AT&T and Verizon delay 5G rollout near airports amid airline showdown

Emirates and other airlines suspend US flights after industry warns 5G could cause commerce to 'grind to a halt'

The chief executives of the largest airlines in the US called for 5G technology to be limited near US airports, or risk 'a major disruption' to travel and shipping. AFP
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AT&T and Verizon said they would temporarily delay turning on some wireless towers near key US airport runways to avert a looming aviation crisis after discussions with President Joe Biden's administration on Tuesday.

Airlines say thousands of flights could be grounded or delayed if the roll-out takes place near major airports. Airlines in India, Japan and the UAE have already moved to cancel many US flights.

The heads of 10 passenger and cargo airlines including American, Delta, United and Southwest said 5G will be more disruptive than they originally thought because dozens of large airports that were to have buffer zones to prevent 5G interference with aircraft will still be subject to flight restrictions announced last week by the Federal Aviation Administration, and because those restrictions will not be limited to times when visibility is poor.

"We are frustrated by the FAA's inability to do what nearly 40 countries have done, which is to safely deploy 5G technology without disrupting aviation services," AT&T said.

Verizon added it will still launch its 5G Ultra Wideband network nationally, but will limit 5G networks around airports.

The FAA "and our nation's airlines have not been able to fully resolve navigating 5G around airports, despite it being safe and fully operational in more than 40 other countries," Verizon said.

Discussions with the Biden administration are centred on a proposal that would also allow about 90 per cent of the wireless tower deployment to go forward, Reuters reported, though it would impact 5G deployment near many large population centres.

"I want to thank Verizon and AT&T for agreeing to delay 5G deployment around key airports and to continue working with the Department of Transportation on safe 5G deployment at this limited set of locations," Mr Biden said in a statement.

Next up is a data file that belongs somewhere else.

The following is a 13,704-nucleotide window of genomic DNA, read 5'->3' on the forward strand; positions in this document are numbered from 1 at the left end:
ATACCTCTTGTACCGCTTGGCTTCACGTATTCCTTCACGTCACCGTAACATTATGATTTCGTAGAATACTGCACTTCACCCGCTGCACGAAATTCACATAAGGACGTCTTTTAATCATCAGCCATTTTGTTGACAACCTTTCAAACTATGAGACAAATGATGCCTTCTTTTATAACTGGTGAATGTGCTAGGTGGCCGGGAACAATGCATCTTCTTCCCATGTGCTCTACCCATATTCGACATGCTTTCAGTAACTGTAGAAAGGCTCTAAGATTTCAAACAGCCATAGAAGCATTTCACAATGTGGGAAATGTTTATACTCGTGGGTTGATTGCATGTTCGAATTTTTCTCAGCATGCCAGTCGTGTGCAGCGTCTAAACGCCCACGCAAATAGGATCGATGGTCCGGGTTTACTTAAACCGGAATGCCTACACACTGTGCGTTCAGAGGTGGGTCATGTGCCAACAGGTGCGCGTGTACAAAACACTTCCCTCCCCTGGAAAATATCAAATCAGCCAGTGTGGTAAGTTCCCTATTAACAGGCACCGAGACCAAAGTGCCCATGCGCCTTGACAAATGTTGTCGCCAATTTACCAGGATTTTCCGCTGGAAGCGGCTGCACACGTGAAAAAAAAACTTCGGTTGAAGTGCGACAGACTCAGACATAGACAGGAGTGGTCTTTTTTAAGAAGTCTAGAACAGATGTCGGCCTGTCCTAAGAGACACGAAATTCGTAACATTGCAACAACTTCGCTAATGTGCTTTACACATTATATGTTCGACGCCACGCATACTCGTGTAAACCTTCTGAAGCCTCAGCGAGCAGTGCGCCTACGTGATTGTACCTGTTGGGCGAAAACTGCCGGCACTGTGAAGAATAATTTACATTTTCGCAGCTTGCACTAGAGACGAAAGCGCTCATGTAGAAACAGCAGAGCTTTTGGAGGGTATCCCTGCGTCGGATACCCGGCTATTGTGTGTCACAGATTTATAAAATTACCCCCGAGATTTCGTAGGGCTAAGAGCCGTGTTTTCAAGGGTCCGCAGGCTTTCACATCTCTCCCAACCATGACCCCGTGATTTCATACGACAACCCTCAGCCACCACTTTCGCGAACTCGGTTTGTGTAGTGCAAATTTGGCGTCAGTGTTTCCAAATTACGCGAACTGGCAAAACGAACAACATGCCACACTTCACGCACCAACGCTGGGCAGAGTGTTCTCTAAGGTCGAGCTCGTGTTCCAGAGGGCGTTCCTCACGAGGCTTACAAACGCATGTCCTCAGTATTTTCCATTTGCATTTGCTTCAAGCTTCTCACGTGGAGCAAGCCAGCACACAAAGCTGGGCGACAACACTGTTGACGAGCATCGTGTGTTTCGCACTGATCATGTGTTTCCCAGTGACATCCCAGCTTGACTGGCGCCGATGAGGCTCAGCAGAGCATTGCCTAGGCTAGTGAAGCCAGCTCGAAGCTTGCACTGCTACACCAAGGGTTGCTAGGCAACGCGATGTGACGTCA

"This agreement will avoid potentially devastating disruptions to passenger travel, cargo operations, and our economic recovery, while allowing more than 90 per cent of wireless tower deployment to occur as scheduled."

Despite Mr Biden's attempts to avoid disruptions, several foreign airlines on Tuesday moved to suspend US flights, including Dubai's Emirates airline.

Emirates announced it will suspend flights to several destinations in the US as of January 19 and until further notice, according to an announcement on the company's portal.

The move comes "due to operational concerns associated with the planned deployment of 5G mobile network services in the US," adding that the destinations include Boston, Chicago, Dallas Fort Worth, Houston, Miami, Newark, Orlando, San Francisco, and Seattle.

Reuters reported it would require delaying just over 500 towers from being activated near airports. The vast majority are Verizon towers.

Chief executives of the nation’s largest airlines say that interference from the wireless service on plane altimeters is worse than they originally thought.

“To be blunt, the nation’s commerce will grind to a halt” unless the service is blocked near major airports, the company heads said in a letter on Monday to federal officials including Transport Secretary Pete Buttigieg, who has previously taken the airlines’ side in the matter.

AT&T and Verizon initially planned to activate their new 5G wireless service on Wednesday after two previous delays from the original plan for an early December roll-out.

AT&T and Verizon say their equipment will not interfere with aircraft electronics, and that the technology is being safely used in many other countries. Critics of the airline industry say the carriers had several years to upgrade altimeters that might be subject to interference from 5G.

“Unless our major hubs are cleared to fly, the vast majority of the travelling and shipping public will essentially be grounded. This means that on a day like yesterday, more than 1,100 flights and 100,000 passengers would be subjected to cancellations, diversions or delays,” the group of chief executives said.

Agencies contributed to this report

Updated: January 19, 2022, 6:02 AM